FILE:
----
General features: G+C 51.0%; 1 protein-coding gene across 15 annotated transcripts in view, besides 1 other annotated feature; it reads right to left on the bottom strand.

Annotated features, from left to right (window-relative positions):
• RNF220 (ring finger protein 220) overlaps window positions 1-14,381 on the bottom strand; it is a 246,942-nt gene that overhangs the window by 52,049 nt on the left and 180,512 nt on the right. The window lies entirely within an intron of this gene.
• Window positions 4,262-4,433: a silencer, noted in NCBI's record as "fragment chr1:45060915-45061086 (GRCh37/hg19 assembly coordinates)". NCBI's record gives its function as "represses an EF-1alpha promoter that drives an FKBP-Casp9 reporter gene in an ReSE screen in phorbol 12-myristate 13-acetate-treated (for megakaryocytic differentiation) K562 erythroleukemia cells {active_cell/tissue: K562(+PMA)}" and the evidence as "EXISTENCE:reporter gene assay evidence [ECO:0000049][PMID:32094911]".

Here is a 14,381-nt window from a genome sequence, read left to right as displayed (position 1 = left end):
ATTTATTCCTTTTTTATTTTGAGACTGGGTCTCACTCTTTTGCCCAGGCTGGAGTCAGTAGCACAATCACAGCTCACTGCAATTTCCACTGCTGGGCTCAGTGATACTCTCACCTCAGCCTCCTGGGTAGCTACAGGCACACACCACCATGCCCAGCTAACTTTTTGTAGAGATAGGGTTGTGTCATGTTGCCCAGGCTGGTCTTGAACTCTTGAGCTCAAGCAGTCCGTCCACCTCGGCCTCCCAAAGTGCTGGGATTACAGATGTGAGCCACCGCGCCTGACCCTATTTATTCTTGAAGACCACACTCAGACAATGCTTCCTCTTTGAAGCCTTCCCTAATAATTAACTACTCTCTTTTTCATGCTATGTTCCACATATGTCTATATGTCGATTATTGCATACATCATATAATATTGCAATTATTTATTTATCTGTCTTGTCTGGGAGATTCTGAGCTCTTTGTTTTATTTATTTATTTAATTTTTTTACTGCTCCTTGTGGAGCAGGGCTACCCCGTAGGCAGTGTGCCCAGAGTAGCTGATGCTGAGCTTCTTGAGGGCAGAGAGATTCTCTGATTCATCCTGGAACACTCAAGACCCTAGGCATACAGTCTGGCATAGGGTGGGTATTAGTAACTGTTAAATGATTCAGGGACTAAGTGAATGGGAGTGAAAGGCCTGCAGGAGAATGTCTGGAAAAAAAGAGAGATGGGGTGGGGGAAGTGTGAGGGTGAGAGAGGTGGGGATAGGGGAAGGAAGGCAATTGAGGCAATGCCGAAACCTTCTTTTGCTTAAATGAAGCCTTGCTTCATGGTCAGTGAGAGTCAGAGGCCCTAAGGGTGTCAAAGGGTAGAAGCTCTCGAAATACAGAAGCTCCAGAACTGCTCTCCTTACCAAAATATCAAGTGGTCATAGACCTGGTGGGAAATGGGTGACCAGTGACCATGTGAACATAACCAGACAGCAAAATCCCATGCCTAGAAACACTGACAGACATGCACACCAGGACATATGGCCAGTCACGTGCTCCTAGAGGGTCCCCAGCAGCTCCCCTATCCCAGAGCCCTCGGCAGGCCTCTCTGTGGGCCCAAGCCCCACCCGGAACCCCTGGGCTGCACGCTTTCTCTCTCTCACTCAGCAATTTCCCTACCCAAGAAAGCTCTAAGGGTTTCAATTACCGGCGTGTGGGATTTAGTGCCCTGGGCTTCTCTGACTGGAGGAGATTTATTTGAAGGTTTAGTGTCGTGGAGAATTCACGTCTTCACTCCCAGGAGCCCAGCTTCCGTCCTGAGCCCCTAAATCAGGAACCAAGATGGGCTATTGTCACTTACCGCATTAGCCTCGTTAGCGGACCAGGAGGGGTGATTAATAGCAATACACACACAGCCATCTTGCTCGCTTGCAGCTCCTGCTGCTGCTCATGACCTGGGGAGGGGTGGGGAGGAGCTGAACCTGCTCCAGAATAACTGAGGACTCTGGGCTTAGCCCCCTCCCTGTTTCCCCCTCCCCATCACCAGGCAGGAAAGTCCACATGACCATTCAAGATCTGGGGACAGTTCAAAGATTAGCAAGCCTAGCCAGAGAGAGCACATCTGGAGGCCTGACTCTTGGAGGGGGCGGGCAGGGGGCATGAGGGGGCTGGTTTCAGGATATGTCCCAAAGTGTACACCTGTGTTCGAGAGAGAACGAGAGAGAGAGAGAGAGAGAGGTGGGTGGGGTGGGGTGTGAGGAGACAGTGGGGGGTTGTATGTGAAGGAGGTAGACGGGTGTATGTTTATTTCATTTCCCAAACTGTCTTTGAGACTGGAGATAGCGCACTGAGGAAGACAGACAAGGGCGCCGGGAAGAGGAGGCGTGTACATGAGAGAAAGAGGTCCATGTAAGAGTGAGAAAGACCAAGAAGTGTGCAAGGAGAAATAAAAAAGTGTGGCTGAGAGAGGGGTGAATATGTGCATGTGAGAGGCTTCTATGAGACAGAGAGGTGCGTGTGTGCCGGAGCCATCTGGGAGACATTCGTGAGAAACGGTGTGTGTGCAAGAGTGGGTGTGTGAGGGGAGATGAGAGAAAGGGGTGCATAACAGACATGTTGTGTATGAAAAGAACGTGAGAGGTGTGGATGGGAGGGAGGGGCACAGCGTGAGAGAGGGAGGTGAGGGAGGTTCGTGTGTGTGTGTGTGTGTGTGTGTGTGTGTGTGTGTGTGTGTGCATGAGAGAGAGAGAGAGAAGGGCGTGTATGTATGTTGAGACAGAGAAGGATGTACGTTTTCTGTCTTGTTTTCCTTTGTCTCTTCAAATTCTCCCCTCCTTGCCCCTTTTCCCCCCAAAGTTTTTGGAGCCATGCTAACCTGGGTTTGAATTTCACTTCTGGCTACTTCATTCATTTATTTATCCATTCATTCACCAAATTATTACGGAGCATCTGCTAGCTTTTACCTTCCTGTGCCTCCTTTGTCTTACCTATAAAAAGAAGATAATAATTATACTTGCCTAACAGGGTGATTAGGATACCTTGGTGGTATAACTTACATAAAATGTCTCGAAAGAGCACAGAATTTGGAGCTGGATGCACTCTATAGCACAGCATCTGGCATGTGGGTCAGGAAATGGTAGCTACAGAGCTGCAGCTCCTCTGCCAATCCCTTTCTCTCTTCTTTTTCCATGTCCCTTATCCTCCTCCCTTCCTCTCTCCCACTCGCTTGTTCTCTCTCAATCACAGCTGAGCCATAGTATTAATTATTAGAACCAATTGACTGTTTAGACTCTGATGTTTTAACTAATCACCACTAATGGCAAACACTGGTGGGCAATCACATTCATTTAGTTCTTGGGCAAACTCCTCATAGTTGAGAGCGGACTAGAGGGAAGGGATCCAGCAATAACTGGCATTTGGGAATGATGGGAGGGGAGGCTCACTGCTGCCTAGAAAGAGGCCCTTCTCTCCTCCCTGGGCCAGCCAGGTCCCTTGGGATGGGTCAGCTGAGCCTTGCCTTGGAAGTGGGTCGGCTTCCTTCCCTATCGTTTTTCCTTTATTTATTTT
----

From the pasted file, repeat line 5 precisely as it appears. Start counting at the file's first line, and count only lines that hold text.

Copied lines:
Here is a 14,381-nt window from a genome sequence, read left to right as displayed (position 1 = left end):